Even at the time, it seemed almost foolhardy: STAT was barely a few months old, and we decided to wage a legal battle against deep-pocketed Purdue Pharma, the maker of OxyContin. Our lawyers warned us that it was a long shot, and that the legal fees would cost us tens of thousands of dollars.
But we didn’t hesitate. With the encouragement of our owner, John Henry, STAT filed a motion to unseal records stored in a courthouse in rural Kentucky about Purdue’s marketing of the powerful prescription opioid, which has been blamed for seeding the current plague of addiction.
Some three years later, we are more hopeful than ever that those records will be released. Just before the holidays, a Kentucky appeals court upheld a judge’s ruling that the public has a right to see the documents, including a deposition of Richard Sackler, a former president of Purdue and a member of the family that controls the company.
My point in recalling our court battle is to underscore our belief in tough-minded reporting. With many of the most respected reporters in the country, STAT separates hype from reality and tries to ensure that life sciences companies and research institutions, scientists and clinicians, and policymakers and politicians play by the rules.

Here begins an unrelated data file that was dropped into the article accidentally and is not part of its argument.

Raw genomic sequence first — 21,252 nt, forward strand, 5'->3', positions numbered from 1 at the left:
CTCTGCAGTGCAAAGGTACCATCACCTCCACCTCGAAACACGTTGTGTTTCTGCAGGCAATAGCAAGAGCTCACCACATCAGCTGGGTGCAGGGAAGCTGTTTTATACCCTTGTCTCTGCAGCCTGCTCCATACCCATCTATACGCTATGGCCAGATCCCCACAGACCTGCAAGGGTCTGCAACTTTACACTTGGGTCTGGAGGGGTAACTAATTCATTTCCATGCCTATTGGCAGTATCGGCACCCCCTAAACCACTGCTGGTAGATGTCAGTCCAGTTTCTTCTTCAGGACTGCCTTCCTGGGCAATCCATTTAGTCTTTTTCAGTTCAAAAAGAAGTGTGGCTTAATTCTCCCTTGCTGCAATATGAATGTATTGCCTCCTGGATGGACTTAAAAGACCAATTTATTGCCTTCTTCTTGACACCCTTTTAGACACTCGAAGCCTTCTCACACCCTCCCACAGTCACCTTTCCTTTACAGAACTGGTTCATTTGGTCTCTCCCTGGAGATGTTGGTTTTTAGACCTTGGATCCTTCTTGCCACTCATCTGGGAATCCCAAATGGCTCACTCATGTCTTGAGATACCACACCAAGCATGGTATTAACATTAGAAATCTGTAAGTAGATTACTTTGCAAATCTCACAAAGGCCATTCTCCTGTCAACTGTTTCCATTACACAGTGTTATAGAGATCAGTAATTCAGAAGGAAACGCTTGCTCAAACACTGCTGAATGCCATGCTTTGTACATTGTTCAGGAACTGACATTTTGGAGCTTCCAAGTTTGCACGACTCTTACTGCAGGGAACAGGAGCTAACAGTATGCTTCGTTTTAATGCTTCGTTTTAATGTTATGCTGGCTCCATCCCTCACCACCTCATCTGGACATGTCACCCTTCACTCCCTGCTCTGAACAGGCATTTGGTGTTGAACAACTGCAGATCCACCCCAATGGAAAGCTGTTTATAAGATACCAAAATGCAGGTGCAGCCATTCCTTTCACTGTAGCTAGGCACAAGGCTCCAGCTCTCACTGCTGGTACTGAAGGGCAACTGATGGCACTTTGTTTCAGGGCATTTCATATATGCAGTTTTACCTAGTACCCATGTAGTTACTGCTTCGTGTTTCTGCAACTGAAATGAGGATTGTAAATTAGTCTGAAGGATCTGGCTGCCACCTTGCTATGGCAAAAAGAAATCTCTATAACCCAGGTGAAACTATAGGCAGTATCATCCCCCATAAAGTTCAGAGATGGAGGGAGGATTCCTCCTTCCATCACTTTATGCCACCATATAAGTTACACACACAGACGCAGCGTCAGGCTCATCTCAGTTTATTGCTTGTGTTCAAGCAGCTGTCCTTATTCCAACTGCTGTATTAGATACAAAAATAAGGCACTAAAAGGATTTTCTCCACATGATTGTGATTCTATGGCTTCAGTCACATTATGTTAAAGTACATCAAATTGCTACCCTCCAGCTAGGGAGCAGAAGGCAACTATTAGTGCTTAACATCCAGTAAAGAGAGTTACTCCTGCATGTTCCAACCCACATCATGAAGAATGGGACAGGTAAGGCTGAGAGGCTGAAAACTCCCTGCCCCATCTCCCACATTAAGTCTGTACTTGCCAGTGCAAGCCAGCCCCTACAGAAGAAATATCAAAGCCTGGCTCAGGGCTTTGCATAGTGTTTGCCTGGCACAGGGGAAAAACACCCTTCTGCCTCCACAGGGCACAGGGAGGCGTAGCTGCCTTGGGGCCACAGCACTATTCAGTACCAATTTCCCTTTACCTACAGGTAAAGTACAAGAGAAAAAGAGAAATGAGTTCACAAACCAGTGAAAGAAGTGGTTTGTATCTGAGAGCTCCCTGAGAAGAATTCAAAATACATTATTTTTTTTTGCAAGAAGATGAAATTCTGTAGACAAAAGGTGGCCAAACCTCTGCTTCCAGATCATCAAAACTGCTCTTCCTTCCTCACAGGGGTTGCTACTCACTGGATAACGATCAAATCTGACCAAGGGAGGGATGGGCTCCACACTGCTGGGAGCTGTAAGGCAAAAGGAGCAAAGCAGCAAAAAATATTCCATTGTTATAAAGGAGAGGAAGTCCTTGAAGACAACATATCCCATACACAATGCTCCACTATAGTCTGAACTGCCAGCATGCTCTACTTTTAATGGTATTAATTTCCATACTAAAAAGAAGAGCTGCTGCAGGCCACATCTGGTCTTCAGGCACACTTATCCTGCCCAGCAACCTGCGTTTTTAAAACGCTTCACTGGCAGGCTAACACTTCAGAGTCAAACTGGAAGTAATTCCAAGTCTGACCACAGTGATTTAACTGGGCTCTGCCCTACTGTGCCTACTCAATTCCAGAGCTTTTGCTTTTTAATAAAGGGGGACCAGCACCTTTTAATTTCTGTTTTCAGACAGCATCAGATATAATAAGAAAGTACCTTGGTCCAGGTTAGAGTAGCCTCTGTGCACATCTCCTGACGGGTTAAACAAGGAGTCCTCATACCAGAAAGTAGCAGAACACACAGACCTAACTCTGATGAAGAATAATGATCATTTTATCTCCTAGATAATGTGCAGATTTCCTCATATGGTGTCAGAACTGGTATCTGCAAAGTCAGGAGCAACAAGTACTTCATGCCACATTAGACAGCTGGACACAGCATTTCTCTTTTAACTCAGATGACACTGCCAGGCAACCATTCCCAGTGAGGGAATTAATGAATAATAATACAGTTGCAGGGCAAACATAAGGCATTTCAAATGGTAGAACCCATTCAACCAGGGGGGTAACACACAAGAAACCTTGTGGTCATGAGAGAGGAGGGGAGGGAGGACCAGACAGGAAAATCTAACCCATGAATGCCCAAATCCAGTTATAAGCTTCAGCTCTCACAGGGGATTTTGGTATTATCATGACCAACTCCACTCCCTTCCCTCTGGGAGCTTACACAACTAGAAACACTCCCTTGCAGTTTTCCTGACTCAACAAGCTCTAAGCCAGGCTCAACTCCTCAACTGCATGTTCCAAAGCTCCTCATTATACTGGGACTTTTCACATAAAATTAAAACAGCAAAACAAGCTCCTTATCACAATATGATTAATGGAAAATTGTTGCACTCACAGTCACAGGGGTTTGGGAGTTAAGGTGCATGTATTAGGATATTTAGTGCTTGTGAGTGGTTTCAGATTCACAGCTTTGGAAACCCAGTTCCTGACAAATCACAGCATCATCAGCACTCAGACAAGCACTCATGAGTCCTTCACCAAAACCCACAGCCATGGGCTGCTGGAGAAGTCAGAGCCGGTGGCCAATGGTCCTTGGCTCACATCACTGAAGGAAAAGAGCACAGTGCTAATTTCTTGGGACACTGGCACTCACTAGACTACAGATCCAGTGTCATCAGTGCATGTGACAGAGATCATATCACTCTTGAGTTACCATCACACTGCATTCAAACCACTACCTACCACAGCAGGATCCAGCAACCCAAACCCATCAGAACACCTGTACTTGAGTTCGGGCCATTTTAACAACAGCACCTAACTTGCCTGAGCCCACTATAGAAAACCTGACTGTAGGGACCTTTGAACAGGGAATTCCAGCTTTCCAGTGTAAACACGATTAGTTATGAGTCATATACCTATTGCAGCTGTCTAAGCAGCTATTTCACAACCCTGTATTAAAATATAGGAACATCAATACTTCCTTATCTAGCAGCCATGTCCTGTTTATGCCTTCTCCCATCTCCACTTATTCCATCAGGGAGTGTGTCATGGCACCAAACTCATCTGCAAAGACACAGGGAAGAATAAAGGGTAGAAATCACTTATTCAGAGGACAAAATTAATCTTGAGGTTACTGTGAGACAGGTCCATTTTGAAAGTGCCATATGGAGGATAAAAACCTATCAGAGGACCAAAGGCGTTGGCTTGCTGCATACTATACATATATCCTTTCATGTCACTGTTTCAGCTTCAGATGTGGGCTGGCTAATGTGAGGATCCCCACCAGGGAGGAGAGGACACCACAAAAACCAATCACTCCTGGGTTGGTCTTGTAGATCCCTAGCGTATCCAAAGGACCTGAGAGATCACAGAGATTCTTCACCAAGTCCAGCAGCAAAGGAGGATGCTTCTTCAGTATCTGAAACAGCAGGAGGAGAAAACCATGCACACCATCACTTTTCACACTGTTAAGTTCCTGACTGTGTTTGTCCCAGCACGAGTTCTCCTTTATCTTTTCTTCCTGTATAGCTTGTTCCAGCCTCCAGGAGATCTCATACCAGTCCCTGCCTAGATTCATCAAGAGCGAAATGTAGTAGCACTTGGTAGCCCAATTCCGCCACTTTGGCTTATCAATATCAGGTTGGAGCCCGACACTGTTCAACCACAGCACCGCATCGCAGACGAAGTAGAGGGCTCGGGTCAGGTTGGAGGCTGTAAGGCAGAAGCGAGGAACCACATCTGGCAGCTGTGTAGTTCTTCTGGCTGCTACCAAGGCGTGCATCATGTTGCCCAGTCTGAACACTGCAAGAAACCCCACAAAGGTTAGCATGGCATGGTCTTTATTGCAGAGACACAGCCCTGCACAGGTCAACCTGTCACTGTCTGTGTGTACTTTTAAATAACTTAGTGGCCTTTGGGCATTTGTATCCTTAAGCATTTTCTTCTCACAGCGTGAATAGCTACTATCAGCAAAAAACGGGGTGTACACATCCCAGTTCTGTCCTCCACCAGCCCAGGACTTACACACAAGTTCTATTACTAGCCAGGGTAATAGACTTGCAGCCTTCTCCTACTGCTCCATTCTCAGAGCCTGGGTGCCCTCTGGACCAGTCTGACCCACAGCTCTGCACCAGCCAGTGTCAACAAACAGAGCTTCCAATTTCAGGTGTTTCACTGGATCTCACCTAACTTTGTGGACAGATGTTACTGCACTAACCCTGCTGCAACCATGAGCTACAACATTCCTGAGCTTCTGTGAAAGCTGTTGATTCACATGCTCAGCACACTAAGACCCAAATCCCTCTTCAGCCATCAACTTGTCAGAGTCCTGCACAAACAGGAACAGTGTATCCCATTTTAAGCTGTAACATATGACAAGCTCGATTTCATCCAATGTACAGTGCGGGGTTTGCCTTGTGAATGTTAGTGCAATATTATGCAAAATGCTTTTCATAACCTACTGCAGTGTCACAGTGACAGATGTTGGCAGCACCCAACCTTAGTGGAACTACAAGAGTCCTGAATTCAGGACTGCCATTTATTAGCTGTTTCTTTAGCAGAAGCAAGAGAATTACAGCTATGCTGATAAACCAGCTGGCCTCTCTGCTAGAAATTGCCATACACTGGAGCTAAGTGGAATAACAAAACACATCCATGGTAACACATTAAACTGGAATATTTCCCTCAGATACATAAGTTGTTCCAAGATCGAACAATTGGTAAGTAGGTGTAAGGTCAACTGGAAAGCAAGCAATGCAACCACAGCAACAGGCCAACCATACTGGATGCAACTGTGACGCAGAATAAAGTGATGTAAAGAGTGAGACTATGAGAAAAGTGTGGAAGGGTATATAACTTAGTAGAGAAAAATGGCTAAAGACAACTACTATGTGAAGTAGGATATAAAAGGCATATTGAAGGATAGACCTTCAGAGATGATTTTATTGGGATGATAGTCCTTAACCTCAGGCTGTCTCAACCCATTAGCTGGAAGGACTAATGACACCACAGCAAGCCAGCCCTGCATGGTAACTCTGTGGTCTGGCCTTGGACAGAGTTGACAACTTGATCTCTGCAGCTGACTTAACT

At STAT, we are building a fearless, independent, and self-sustaining media company that is not beholden to advertisers or to donors with an agenda, but is financed largely by readers who think our journalism is worth paying for.
We’re grateful to those of you who read the free content on our site and in our newsletters, but I hope you will consider taking the next step, by buying a monthly or annual subscription to STAT Plus. Your subscription will give you access to far more of our exclusive coverage. Use the code STAT19 for 10 percent off your first year.
A subscription helps pay for in-depth coverage you won’t find elsewhere. In December, senior writer Sharon Begley traveled to Hong Kong, where she filed the most authoritative stories anywhere about one of the most consequential medical stories in years: the scientist who claimed to have created the first gene-edited babies.We are thankful for your support of STAT, and we will do our best to deliver more provocative journalism in 2019. As always, please email me with any suggestions, criticisms, and ideas for how STAT can be even better. I’m at email@example.com.
When the news broke late last week of Bristol-Myers Squibb’s blockbuster acquisition of Celgene for $74 billion, we delivered the most comprehensive and thoughtful analysis of any news organization. We've led the coverage of the worrisome Ebola outbreak in the Democratic Republic of the Congo and the impact of an experimental vaccine, and we’ve published repeated scoops on IBM’s troubled effort to bring AI to medicine.
Today is an especially fortuitous day to subscribe. We have five reporters in San Francisco covering the leading health care conference, J.P. Morgan, at a time when drug pricing and the development of new drugs for cancer, Alzheimer’s, and other diseases could not be more important. Our team — arguably the most knowledgeable group of biotech and pharma reporters in the country — includes Adam Feuerstein, Rebecca Robbins, Damian Garde, Ed Silverman, and our newest colleague, Matthew Herper, a respected veteran of Forbes.
All the best for the new year.
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